But secondly, Walking with God not only implies, that the prevailing power of the enmity of a man’s heart be taken a way, but also that a person is actually reconciled to God the Father, in and through the all-sufficient righteousness and atonement of his dear Son. `Can two walk together, (says Solomon, ) unless they are agreed?’ Jesus is our peace as well as our peace-maker. When we are justified by faith in Christ, then, but not till then, we have peace with God; and consequently cannot be said till then to walk with him, walking with a person being a sign and token that we are friends to that person, or at least, though we have been at variance, yet that now we are reconciled and become friends again. This is the great errand that gospel ministers are sent out upon. To us is committed the ministry of reconciliation; as ambassadors for God, we are to beseech sinners, in Christ’s stead, to be reconciled unto God, and when they comply with the gracious invitation, and are actually by faith brought into a state of reconciliation with God, then, and not till then, may they be said so much as to begin to walk with God.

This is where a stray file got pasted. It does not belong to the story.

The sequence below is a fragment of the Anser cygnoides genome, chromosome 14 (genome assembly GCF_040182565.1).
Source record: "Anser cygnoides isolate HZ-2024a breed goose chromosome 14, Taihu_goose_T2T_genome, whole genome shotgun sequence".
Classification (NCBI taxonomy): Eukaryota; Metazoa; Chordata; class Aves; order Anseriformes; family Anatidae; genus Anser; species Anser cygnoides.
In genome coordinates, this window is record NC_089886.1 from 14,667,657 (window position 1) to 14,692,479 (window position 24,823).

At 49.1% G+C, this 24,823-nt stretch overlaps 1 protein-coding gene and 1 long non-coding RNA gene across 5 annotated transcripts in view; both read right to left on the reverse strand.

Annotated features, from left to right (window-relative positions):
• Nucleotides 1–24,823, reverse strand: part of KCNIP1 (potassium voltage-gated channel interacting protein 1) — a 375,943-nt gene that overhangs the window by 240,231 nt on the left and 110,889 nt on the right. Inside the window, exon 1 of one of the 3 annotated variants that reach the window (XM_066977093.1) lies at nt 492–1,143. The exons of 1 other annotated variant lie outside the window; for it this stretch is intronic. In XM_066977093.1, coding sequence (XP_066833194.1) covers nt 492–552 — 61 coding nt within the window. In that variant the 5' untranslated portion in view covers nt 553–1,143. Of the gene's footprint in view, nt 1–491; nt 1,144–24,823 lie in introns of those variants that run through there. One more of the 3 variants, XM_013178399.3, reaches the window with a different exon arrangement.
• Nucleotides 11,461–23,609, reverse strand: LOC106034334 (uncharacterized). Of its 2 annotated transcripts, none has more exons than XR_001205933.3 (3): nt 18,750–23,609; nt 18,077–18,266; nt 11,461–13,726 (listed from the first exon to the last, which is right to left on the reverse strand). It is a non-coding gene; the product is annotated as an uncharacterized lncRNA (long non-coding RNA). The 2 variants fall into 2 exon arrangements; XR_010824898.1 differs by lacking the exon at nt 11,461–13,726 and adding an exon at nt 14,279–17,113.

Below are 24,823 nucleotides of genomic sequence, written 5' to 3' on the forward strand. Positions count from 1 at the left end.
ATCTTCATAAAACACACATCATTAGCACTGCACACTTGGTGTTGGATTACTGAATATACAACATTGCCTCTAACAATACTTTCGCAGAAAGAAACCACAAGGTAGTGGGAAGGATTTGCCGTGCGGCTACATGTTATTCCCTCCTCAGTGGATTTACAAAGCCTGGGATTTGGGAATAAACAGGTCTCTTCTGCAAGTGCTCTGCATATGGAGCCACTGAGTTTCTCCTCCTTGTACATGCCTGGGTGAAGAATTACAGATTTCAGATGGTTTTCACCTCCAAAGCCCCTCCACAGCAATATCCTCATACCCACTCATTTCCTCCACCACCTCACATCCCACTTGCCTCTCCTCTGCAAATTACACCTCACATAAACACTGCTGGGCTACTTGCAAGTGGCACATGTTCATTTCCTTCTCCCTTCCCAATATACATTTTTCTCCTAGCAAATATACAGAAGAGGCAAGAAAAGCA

Further, thirdly, walking with God implies a settled abiding communion and fellowship with God, or what in scripture is called, `the Holy Ghost dwelling in us’. This is what our Lord promised when he told his disciples that ‘the Holy Spirit would be in and with them’; not to be like wayfaring man, to say only for a night, but to reside and make his abode in their hearts. This, I am apt to believe, is what the apostle John would have us understand, when he talks of a person `abiding in him, in Christ, and walking as he himself also walked’. And this is what is particularly meant in the words of our text. `And Enoch walked with God’, that is, he kept up and maintained a holy, settled, habitual, though undoubtedly not altogether uninterrupted communion and fellowship with God, in and through Christ Jesus. So that to sum up what has been said on this part of the first general head, walking with God consists especially in the fixed habitual bent of the will for God, in an habitual dependence upon his power and promise, in an habitual voluntary dedication of our all to his glory, in an habitual eyeing of his precept in all we do, and in an habitual complacence in his pleasure in all we suffer.